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Existentialism

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English: Jean-Paul Sartre and Simone de Beauvo...

Jean-Paul Sartre and Simone de Beauvoir at Balzac Memorial Deutsch: Jean-Paul Sartre und Simone de Beauvoir am Denkmal von Balzac (Photo credit: Wikipedia)

To some, existentialism is a bleak philosophical worldview. To others, it’s the only sane solution to a seemingly insane world. Existentialism most visible originator is probably Søren Kierkegaard but its best known proponent is Jean-Paul Sartre.

Sartre put a lot of very basic ideas into catchy phrases and hence made a celebrity out of himself. And this exemplifies what existentialism is all about: The creation of meaning and purpose from a human world said to be meaningless and uprooted from nature.

According to Sartre, one creates meaning and purpose out of absurdity by choosing to make commitments to an ideal or movement deemed worthwhile.

Unlike animals supposedly bound by stimulus and response, Sartre says a “gap of nothingness” that lies between our present and past means that we are able to choose. Thus we’re “condemned to be free.”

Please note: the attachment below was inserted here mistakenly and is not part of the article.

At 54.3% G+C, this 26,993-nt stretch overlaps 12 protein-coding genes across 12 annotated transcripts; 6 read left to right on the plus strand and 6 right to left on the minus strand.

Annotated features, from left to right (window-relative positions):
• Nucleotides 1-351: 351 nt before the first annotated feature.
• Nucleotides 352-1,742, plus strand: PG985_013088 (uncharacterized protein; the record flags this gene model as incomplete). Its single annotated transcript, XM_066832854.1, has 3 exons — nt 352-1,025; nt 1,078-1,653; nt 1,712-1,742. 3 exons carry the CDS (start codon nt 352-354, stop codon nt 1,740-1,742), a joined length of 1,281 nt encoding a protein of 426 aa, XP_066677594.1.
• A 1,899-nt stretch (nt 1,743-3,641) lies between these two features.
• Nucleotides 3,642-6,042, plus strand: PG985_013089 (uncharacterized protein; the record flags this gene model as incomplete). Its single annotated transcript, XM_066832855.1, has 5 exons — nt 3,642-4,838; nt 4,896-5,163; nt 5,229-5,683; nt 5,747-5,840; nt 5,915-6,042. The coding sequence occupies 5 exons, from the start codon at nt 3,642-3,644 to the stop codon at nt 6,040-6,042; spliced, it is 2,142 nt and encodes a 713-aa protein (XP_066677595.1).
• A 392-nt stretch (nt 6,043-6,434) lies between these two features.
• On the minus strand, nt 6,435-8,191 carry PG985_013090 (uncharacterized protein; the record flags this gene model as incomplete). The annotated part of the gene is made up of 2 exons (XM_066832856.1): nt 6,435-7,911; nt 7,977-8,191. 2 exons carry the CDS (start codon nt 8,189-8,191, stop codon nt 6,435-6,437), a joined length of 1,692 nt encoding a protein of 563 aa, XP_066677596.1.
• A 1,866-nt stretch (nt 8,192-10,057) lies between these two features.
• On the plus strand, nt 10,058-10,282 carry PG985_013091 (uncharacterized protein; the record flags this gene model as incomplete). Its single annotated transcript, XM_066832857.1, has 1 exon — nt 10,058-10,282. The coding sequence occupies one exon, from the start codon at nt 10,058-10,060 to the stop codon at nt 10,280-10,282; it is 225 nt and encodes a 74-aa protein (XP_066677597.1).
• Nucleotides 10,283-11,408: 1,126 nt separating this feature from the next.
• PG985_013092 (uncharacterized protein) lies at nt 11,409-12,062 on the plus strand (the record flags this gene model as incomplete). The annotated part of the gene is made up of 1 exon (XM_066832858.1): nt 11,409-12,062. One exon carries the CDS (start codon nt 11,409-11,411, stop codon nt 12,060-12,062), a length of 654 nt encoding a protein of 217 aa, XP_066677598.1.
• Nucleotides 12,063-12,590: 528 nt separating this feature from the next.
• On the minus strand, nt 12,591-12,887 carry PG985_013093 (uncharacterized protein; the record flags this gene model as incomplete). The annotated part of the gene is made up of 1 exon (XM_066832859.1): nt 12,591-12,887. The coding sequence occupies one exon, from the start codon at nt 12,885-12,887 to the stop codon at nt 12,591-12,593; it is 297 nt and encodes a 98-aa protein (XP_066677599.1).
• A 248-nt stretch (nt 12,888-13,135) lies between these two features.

Existentialism was in vogue in the late 1950’s and 1960’s among beatniks, hippies, journalists and academics. As David Bowie rather amusingly puts it in the song “Join the gang” (1967):

Let me introduce you to the gang
Johnny plays the sitar, he’s an existentialist
Once he had a name, now he plays our game
You won’t feel so good now that you’ve joined the gang

Sartre’s stardom in the halls of academia was generally succeeded by Karl Marx in the 1970s, by the postmoderns in the 1980s, and by the likes of Wittgenstein and Noam Chomsky in the 1990s. Other famous existentialists include Simone de Beauvoir (1908-86) and Albert Camus (1913-60).

Related Posts » Bad Faith, Fromm (Erich), Postmodernism, Poststructuralism

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